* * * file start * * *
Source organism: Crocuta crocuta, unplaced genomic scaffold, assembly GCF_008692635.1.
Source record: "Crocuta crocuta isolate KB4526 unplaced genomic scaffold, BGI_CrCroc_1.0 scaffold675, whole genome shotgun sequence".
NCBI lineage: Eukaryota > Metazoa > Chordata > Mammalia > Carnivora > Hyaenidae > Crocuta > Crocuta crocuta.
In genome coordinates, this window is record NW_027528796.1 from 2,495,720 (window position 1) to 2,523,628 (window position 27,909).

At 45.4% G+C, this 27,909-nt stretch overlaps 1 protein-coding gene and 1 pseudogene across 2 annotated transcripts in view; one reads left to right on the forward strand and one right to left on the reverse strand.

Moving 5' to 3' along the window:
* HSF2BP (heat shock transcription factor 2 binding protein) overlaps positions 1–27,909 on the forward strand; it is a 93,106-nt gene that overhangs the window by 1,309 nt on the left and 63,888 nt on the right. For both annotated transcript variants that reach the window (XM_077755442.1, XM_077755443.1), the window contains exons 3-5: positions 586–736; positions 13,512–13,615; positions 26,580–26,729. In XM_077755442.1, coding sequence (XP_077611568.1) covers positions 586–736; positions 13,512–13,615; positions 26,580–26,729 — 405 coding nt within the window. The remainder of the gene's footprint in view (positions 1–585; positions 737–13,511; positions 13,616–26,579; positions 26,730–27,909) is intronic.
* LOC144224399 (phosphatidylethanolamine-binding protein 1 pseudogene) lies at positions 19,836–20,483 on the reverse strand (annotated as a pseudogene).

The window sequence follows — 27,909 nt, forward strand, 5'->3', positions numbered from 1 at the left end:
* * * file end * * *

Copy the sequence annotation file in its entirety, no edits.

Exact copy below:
Source organism: Crocuta crocuta, unplaced genomic scaffold, assembly GCF_008692635.1.
Source record: "Crocuta crocuta isolate KB4526 unplaced genomic scaffold, BGI_CrCroc_1.0 scaffold675, whole genome shotgun sequence".
NCBI lineage: Eukaryota > Metazoa > Chordata > Mammalia > Carnivora > Hyaenidae > Crocuta > Crocuta crocuta.
In genome coordinates, this window is record NW_027528796.1 from 2,495,720 (window position 1) to 2,523,628 (window position 27,909).

At 45.4% G+C, this 27,909-nt stretch overlaps 1 protein-coding gene and 1 pseudogene across 2 annotated transcripts in view; one reads left to right on the forward strand and one right to left on the reverse strand.

Moving 5' to 3' along the window:
* HSF2BP (heat shock transcription factor 2 binding protein) overlaps positions 1–27,909 on the forward strand; it is a 93,106-nt gene that overhangs the window by 1,309 nt on the left and 63,888 nt on the right. For both annotated transcript variants that reach the window (XM_077755442.1, XM_077755443.1), the window contains exons 3-5: positions 586–736; positions 13,512–13,615; positions 26,580–26,729. In XM_077755442.1, coding sequence (XP_077611568.1) covers positions 586–736; positions 13,512–13,615; positions 26,580–26,729 — 405 coding nt within the window. The remainder of the gene's footprint in view (positions 1–585; positions 737–13,511; positions 13,616–26,579; positions 26,730–27,909) is intronic.
* LOC144224399 (phosphatidylethanolamine-binding protein 1 pseudogene) lies at positions 19,836–20,483 on the reverse strand (annotated as a pseudogene).

The window sequence follows — 27,909 nt, forward strand, 5'->3', positions numbered from 1 at the left end: